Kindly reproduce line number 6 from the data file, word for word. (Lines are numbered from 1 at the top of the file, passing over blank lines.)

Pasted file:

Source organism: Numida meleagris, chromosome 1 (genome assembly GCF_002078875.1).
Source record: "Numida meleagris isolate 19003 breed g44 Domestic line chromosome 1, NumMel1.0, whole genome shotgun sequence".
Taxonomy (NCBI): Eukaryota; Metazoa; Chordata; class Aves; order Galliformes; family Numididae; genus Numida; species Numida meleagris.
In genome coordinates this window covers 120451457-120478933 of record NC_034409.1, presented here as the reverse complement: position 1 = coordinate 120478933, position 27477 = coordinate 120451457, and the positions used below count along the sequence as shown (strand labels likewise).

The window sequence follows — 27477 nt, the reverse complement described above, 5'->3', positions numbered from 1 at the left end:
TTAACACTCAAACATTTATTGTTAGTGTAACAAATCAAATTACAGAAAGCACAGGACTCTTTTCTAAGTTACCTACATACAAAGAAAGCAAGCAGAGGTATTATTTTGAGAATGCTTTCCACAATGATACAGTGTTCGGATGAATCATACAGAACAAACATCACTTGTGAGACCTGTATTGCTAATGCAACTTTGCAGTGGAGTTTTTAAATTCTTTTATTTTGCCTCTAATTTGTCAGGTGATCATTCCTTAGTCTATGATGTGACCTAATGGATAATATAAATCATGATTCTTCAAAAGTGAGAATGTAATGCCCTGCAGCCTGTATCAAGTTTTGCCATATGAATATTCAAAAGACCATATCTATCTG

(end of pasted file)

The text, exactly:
TTAACACTCAAACATTTATTGTTAGTGTAACAAATCAAATTACAGAAAGCACAGGACTCTTTTCTAAGTTACCTACATACAAAGAAAGCAAGCAGAGGTATTATTTTGAGAATGCTTTCCACAATGATACAGTGTTCGGATGAATCATACAGAACAAACATCACTTGTGAGACCTGTATTGCTAATGCAACTTTGCAGTGGAGTTTTTAAATTCTTTTATTTTGCCTCTAATTTGTCAGGTGATCATTCCTTAGTCTATGATGTGACCTAATGGATAATATAAATCATGATTCTTCAAAAGTGAGAATGTAATGCCCTGCAGCCTGTATCAAGTTTTGCCATATGAATATTCAAAAGACCATATCTATCTG